What are they queuing for?

Queue outside Sunbury GP

That queue at a Sunbury GP

Newspapers know how to build a story around a picture.  At times irresponsibly, sometimes showing what we need to understand.

The one of the queue outside the GP has done the rounds, and does show the reality outside many practices at 8am.  Even if few are standing outside the door, many more are trying to get through on the phone.  Inside, a battered team of receptionists is handling as many as they can, and failing to keep up.  We’ve seen call abandon rates of 40% and even 80% in a morning.

So what are those patients queuing for?  We might hope that politicians would try to understand, because a queue means desperation, and that must mean votes.  Let’s look at recent policy initiatives and manifesto pledges and see how they match up.

  1. Are they queuing to come in at weekends?  No, everyone we’ve asked has had to coax people to come on Saturdays, still more on Sundays, leaving GPs underused and wasting resources.
  2. Are they queuing to come at 8pmNo, the problem is 8am.  Evening surgeries are often underused, or “the usual suspects” turn up because it was the only time available.
  3. Are they queuing to come in the next 48 hours?  No, given a choice over 90% of them want to be seen today.  48 hours is too late.
  4. Are they queuing because it’s an emergency?  No, only 1 in 200 calls to a GP is a medical emergency.  Patients may talk it up to get in, or it may become urgent, but that’s not why they started out.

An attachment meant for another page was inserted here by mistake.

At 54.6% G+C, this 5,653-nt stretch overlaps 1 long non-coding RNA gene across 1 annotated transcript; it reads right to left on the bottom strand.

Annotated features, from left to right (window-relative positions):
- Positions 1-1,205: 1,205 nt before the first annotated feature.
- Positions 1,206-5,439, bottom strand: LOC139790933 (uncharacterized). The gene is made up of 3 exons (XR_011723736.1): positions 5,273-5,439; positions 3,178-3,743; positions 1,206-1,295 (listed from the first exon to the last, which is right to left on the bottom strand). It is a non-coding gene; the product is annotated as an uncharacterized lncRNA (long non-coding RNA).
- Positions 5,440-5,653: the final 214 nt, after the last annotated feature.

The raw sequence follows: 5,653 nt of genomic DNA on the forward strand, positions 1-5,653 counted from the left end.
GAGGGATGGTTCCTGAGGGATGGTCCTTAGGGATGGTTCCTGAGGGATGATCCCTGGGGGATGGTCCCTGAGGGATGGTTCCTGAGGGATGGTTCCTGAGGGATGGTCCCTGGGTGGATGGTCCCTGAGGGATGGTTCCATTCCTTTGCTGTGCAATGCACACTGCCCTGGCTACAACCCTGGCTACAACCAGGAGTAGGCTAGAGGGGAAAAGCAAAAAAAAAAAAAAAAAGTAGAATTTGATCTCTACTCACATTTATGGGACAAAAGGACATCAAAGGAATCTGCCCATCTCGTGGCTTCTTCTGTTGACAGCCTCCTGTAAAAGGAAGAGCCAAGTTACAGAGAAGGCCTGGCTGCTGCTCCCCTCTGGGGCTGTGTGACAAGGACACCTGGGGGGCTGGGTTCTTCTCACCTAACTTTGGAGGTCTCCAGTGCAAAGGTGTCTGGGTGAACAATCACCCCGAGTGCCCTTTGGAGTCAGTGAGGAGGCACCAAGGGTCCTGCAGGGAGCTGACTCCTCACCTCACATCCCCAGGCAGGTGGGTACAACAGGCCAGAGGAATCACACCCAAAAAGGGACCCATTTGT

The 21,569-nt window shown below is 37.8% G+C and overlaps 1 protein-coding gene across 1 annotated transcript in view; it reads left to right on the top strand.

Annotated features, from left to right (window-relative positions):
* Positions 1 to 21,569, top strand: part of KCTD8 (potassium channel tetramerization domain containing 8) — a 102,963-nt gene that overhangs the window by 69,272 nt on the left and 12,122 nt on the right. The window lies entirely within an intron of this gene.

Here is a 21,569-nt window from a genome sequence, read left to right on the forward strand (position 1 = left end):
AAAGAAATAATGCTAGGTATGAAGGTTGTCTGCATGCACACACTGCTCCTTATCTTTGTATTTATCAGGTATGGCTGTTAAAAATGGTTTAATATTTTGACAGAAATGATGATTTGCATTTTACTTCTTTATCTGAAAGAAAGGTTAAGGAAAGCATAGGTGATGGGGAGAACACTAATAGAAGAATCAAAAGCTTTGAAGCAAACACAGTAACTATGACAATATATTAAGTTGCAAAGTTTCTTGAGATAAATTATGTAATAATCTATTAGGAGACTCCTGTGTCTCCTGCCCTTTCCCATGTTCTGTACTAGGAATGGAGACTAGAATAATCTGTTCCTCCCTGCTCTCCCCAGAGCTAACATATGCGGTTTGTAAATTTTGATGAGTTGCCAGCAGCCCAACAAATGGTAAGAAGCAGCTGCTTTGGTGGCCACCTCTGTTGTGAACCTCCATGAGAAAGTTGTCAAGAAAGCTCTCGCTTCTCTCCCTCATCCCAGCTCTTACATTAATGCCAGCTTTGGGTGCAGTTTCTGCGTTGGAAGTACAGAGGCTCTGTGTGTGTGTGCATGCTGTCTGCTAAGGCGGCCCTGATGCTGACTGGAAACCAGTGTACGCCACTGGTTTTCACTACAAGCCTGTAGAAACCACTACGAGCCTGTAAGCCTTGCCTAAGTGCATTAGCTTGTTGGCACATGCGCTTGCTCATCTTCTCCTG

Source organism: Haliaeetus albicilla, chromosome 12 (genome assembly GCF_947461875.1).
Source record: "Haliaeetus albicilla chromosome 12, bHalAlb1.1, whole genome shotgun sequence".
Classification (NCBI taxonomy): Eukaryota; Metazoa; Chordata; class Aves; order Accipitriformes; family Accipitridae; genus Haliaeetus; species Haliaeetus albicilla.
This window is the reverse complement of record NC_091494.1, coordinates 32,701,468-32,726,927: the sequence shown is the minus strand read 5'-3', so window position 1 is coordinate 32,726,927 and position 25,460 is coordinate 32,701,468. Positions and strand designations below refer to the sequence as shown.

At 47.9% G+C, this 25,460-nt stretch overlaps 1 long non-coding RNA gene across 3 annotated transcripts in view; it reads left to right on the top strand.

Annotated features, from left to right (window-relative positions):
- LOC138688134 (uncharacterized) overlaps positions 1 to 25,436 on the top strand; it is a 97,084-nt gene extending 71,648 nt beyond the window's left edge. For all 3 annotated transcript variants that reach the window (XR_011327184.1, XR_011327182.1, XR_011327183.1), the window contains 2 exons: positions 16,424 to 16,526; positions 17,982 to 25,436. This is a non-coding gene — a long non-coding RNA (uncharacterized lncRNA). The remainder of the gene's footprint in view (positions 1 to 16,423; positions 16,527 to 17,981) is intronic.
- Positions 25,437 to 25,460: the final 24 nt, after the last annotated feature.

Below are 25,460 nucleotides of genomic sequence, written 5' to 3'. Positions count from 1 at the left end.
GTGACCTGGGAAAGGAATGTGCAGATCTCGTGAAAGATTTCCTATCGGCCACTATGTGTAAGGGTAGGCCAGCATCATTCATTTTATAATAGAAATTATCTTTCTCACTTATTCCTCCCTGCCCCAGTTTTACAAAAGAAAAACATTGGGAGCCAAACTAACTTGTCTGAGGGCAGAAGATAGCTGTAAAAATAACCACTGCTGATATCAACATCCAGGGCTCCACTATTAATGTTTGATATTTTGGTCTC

5. Are they queuing because they are under 75 and fear being sent to the back?  Not yet, but there’s no general clinical rule that the over 75s are always more urgent than the rest.
  6. Are they queuing to be able to book online?  No, they can book online already, but it doesn’t work, there’s nothing available when you want it.
  7. Are they queuing to see their records?  No, it’s a good thing but they need encouragement, not holding back.
  8. Are they queuing to order repeat prescriptions?  No, another good thing but take up is slow.
  9. Are they queuing because they want a Skype call?  No, the only study I’ve seen shows take up of 3%, and saves no time for the GP.  Secure video may have a place, but it’s still synchronous and harder to organise than a telephone call.

Well intentioned as they are, the policies miss the problem.  They champion the idea of a named GP, and a good thing too, but they have no idea how and the drive for longer hours makes it harder.  (See “Continuity, the myths and maths.“)

So what are the people queuing for?

They want to see their GP, today, now.

It’s a testament to the success of NHS primary care, the registered list, local, highly qualified, highly trusted GPs, universal and free to patients.

It’s also a testament to systemic failure to understand demand.

No politician has understood the system problem and how to tackle it.

I have a dream, where patients are able to access their GP, by name if they wish, and get help whenever they need it.  The GPs and practice teams love their work, feel in control and have time to think and to care.  We are making this a reality – do join.

Harry Longman

Founder, Chief Executive
GP Access Ltd

PS  Running the London Marathon tomorrow, number 27471, charity MSF, wave!


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